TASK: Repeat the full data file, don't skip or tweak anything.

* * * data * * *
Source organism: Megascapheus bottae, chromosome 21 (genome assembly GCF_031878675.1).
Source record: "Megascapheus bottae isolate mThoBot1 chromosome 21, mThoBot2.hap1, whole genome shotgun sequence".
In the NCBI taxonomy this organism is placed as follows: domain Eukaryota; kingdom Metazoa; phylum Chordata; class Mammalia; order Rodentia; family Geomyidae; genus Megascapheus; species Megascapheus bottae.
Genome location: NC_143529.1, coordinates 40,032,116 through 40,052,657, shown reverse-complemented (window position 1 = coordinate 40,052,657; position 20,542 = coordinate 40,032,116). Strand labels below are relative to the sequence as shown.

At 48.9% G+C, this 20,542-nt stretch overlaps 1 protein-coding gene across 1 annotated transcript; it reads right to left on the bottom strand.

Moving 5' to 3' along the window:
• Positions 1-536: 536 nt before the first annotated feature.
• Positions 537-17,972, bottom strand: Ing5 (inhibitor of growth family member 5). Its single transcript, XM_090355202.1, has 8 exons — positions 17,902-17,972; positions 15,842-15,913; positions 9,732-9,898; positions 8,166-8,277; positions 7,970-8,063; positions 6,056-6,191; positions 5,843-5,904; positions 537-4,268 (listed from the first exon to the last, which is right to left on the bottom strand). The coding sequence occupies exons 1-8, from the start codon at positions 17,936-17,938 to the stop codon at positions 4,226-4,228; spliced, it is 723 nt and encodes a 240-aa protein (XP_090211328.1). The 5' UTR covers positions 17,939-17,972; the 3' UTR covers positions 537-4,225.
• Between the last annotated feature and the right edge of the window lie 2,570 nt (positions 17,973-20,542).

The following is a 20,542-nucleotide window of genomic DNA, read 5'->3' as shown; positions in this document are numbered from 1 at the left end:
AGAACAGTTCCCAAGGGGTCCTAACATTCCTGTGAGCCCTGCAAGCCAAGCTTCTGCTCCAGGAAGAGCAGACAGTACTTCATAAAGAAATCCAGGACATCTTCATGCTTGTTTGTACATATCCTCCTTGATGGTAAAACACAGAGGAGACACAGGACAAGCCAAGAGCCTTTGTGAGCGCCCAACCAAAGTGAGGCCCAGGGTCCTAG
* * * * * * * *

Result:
Source organism: Megascapheus bottae, chromosome 21 (genome assembly GCF_031878675.1).
Source record: "Megascapheus bottae isolate mThoBot1 chromosome 21, mThoBot2.hap1, whole genome shotgun sequence".
In the NCBI taxonomy this organism is placed as follows: domain Eukaryota; kingdom Metazoa; phylum Chordata; class Mammalia; order Rodentia; family Geomyidae; genus Megascapheus; species Megascapheus bottae.
Genome location: NC_143529.1, coordinates 40,032,116 through 40,052,657, shown reverse-complemented (window position 1 = coordinate 40,052,657; position 20,542 = coordinate 40,032,116). Strand labels below are relative to the sequence as shown.

At 48.9% G+C, this 20,542-nt stretch overlaps 1 protein-coding gene across 1 annotated transcript; it reads right to left on the bottom strand.

Moving 5' to 3' along the window:
• Positions 1-536: 536 nt before the first annotated feature.
• Positions 537-17,972, bottom strand: Ing5 (inhibitor of growth family member 5). Its single transcript, XM_090355202.1, has 8 exons — positions 17,902-17,972; positions 15,842-15,913; positions 9,732-9,898; positions 8,166-8,277; positions 7,970-8,063; positions 6,056-6,191; positions 5,843-5,904; positions 537-4,268 (listed from the first exon to the last, which is right to left on the bottom strand). The coding sequence occupies exons 1-8, from the start codon at positions 17,936-17,938 to the stop codon at positions 4,226-4,228; spliced, it is 723 nt and encodes a 240-aa protein (XP_090211328.1). The 5' UTR covers positions 17,939-17,972; the 3' UTR covers positions 537-4,225.
• Between the last annotated feature and the right edge of the window lie 2,570 nt (positions 17,973-20,542).

The following is a 20,542-nucleotide window of genomic DNA, read 5'->3' as shown; positions in this document are numbered from 1 at the left end:
AGAACAGTTCCCAAGGGGTCCTAACATTCCTGTGAGCCCTGCAAGCCAAGCTTCTGCTCCAGGAAGAGCAGACAGTACTTCATAAAGAAATCCAGGACATCTTCATGCTTGTTTGTACATATCCTCCTTGATGGTAAAACACAGAGGAGACACAGGACAAGCCAAGAGCCTTTGTGAGCGCCCAACCAAAGTGAGGCCCAGGGTCCTAG